Old Goals, New Tasks
No. 4 2016 October/December
Aleksandr Novak

Minister of Energy of the Russian Federation.

Main Areas of Russia’s International Cooperation in the Energy Sector

Energy cooperation is one of the key areas of Russia’s international activity. It helps it develop mutually advantageous trade relations and ensure energy security for itself and its partners. The implementation of international projects strengthens the positions of Russian companies on markets that interest Moscow, improves competences important for the economy, and raises the general level of competitiveness of the Russian fuel/energy sector.

In addition, international energy cooperation helps Russia achieve major goals of its foreign economic policy:

  • creating common energy markets within the Eurasian Economic Union;
  • creating legal and political conditions in Europe for uninterrupted transit of Russian energy resources;
  • developing a transport infrastructure that will reduce transit risks and ensure the competitiveness of Russian energy resources;
  • enhancing the efficiency of economic integration with Asia-Pacific countries and increasing energy supplies to the growing Asian markets;
  • promoting Russian interests in preparing final documents of high-level multilateral forums.

These objectives determine the agenda and continuity of Russia’s foreign energy policy. However, the current transformations and uncertainty in markets set new challenges to the country and pose problems that should be resolved promptly and efficiently. This article discusses Russia’s views on, and responses to, major challenges to the world energy sector.

In Search of a Market Balance

The main challenge stems from changes in basic mechanisms and conditions for achieving a stable balance in energy markets, which were caused by overinvestment in industries during the period of high oil prices and by the explosive development of technologies. Competition in all areas has sharply increased, and energy prices have plummeted, which has led to reduced investment activity and upset long-term producer-consumer relationship. High competition enhances the role of advanced technologies that can reduce the cost of energy production in the future. The new situation stimulates broader use of short-term financial instruments and their manipulation. Market uncertainty attracts ever new players who resort to dumping practices in order to take market niches or, if they have political levers, exert direct pressure on consumers. In the short term, these practices have led to overproduction of energy resources in the world market and reduced the role of producers. In the medium term, they can cause a serious shortage of energy resources due to underinvestment in the industry.

A new market balance will come anyway. The question is, How will Russia’s position in the most important markets change then? This is a major issue for the country, because the fuel/energy sector continues to play a crucial role in the Russian economy (the sector’s share in Russia’s GDP in 2015 stood at 27 percent). Energy markets will remain important to the world economy, too, for a long time yet: according to a recent forecast by the International Energy Agency and Russian estimates, during the next 20 to 30 years, the world will remain hydrocarbon-dependent and the demand for oil and gas will continue to grow, although not as fast as in the past few decades.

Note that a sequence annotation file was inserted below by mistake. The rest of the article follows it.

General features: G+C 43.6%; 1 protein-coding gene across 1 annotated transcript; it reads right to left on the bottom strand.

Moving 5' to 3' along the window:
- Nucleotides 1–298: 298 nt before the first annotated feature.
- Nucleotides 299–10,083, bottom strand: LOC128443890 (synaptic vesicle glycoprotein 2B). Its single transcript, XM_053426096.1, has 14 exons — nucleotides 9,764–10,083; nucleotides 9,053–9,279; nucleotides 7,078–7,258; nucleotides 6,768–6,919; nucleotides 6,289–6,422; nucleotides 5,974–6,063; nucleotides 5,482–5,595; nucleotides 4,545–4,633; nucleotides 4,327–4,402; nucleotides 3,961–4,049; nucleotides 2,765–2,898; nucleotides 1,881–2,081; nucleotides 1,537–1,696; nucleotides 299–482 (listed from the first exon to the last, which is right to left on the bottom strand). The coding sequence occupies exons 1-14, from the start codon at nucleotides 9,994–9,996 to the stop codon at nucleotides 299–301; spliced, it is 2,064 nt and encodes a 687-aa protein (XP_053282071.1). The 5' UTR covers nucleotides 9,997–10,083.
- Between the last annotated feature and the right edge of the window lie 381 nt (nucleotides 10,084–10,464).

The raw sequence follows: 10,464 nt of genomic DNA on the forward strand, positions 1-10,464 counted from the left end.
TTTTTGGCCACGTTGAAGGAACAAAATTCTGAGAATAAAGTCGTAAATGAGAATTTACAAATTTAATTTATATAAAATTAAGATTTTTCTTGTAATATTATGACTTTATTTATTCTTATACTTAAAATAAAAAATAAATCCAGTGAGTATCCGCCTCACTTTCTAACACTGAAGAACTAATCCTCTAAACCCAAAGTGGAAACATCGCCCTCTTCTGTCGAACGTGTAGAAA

But before answering the question how the position of the Russian fuel/energy sector will change in the world, we should analyze the conditions in which it will have to develop. The most important long-term trends are:

  • Hydrocarbons will retain their leading positions in the energy markets in the coming decades. Their share in the world energy balance will decrease due to the spread of renewable energy technologies and the reduction of their cost, but quantitatively the consumption of hydrocarbons will keep growing. This is due to the motorization of developing countries, where cheap cars with internal combustion engines will for long be more popular than electric cars, and to the electrification of new regions: 1.5 billion people in the world still have no access to electricity.
  • Technological progress in the extraction of conventional hydrocarbons, which makes previously economically unattractive deposits profitable. The development of new deposits will allow importing countries to build up their own hydrocarbon production.
  • The growing excess refining capacity (oil refining capacity utilization is 85 percent in the world and 80 percent in Europe). Oil refineries have started moving closer to consumers, in particular, to Southeast Asian countries. Processing depth and the quality of oil products will play an increasingly important role in world trade.
  • Growing availability of liquefied natural gas. Over the past 15 years, LNG sales in the world have doubled (from 18 to 36 percent), and during the next ten years they can exceed pipeline gas sales. Obviously, this will lead to a diversification of suppliers in key markets—in China and Europe—and will increase competition in the world gas market, for Russian producers as well.